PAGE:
Art under attack: histories of British iconoclasm

Tate Britain, until 5 January 2014


Iconoclasm – the deliberate defacing or destruction of images – is a very divisive subject. Not just that different people have different views about it. But each of us individually has contrasting reactions. When we learn that between 95 and 99 per cent of all English religious art was destroyed in the Reformation and the Civil War, we are inclined to sigh regretfully at such a loss, or tut-tut at such needless violence. But when the troops enter Baghdad and immediately set about pulling down the statues of Saddam, we look on approvingly, leaving it to future scholars of Iraqi sculpture to lament this wanton destruction.


The point is, as the curators of this intriguing exhibition make clear, that there is nothing wanton about iconoclasm. It is almost always a deliberate, calculated action with a clear, intended purpose.

The purpose of iconoclasm is not primarily about destroying images, but about changing their meaning. Pulling down a statue of Saddam clearly tells the local population that power has decisively shifted. You may take away the debris, but you publicise the photographs of the event. So too, when the Reformers wanted to rid the English church of worship of Mary and the saints, they did not totally destroy many of the images. Instead, they defaced them, usually literally removing the faces of the images, but left them in place, thus demonstrating the shift in religious power from the pope to the king.


[A powerful example of this, not included in the exhibition, is the Monument of the 1956 Revolution in Budapest, where sculptor Ákos Eleőd has recreated Stalin's boots, the only part of the sculpture left after crowds pulled down his statue in 1956.]

The exhibition also underlines that iconoclasm in England was not a rampage of reckless destruction, but a calculated programme that was carefully executed. The original ‘Church Commissioners’ were commissioned to take the monasteries apart and appropriate their wealth, which they did in a thorough, disciplined way. A century later William Dowsing kept a meticulous daily account of the number of ‘superstitious’ images that were defaced and statues that were pulled down, as he and his Roundheads progressed through East Anglia.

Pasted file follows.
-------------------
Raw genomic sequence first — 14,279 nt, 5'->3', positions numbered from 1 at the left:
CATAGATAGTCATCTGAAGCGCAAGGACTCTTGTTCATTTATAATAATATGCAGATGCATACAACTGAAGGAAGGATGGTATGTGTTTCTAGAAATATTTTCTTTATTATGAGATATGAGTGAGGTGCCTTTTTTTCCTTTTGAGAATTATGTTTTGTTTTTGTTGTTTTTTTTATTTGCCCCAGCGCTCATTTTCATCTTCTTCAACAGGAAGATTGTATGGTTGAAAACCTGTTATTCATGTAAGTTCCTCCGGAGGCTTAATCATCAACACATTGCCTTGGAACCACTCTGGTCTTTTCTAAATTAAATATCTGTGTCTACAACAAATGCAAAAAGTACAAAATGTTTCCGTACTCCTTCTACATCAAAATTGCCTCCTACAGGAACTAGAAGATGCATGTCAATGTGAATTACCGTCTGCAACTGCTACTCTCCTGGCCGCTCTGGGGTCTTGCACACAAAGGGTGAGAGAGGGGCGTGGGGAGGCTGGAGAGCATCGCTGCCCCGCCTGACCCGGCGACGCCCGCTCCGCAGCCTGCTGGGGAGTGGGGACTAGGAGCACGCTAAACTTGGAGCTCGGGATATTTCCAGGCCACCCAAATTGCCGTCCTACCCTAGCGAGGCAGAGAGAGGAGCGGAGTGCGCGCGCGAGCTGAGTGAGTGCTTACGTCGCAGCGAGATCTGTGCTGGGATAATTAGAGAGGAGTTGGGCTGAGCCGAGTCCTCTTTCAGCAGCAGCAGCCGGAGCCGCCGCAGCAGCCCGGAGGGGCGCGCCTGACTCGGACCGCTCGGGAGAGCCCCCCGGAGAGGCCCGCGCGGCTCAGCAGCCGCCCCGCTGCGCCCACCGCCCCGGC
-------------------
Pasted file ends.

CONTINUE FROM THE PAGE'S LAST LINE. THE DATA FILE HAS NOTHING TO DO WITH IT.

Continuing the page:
The last part of the exhibition shows more recent acts of iconoclasm. Some of this seems to be of a different nature. The Chapman brothers deface old paintings to create new ones. Mark Wallinger obscures most of a film screen to make you focus on the edges of the action. These are quite interesting, but hardly iconoclastic. Compared to the violent antagonism evident in the earlier galleries, where people wanted to reverse the meaning of a work, these seem little more than aesthetic game-playing.

However, other exhibits show that genuine iconoclasm is alive and well in our own age, as people regularly pull down statues, slash paintings, and deface coins of the realm. There is also an amusing circle in which we see suffragettes defacing works of art, and then someone has in turn ‘defaced’ the face of Christabel Pankhurst on a suffragette leaflet.

Some of the stories contain instructive warnings to us not to jump to conclusions. The person who poured paint stripper on Allen Jones’ Chair (a sculpture of an erotically dressed woman contorted into a chair) had surely missed the irony of the work. Meanwhile, I was shocked to find that a Hungarian refugee named Laszlo Szilvany had attacked Reg Butler’s model for the Monument to the Unknown Political Prisoner. This work has always seemed to me one of the most poignant projects of the 1950s, sadly never executed on its intended full scale. But Szilvany felt that Butler’s use of scrap metal was insulting to the victims of European political oppression, and took it upon himself to bend it out of shape. Butler, to his credit, took the action in good part, commenting: ‘It shows the model has something – a shilling’s worth of wire makes a symbol so powerful someone wants to destroy it.’

Visiting this exhibition is a different experience from many shows, because you are often interested in what is not there – the parts of the work that have been knocked off or scratched out. And you are looking at the object not for its intrinsic aesthetic intentions, but for the actions that have been carried out on it to impose a new meaning on it.

But the lasting impression is much as Reg Butler suggests: whatever you may think of iconoclasm, it is a very loud endorsement of the power of art. Iconoclasts recognise that art really does speak with power. That is why they feel the need to redirect that power to convey a different message.

[An edited version of this review appeared in Reform magazine (Dec 2013/Jan 2014)]

© 2014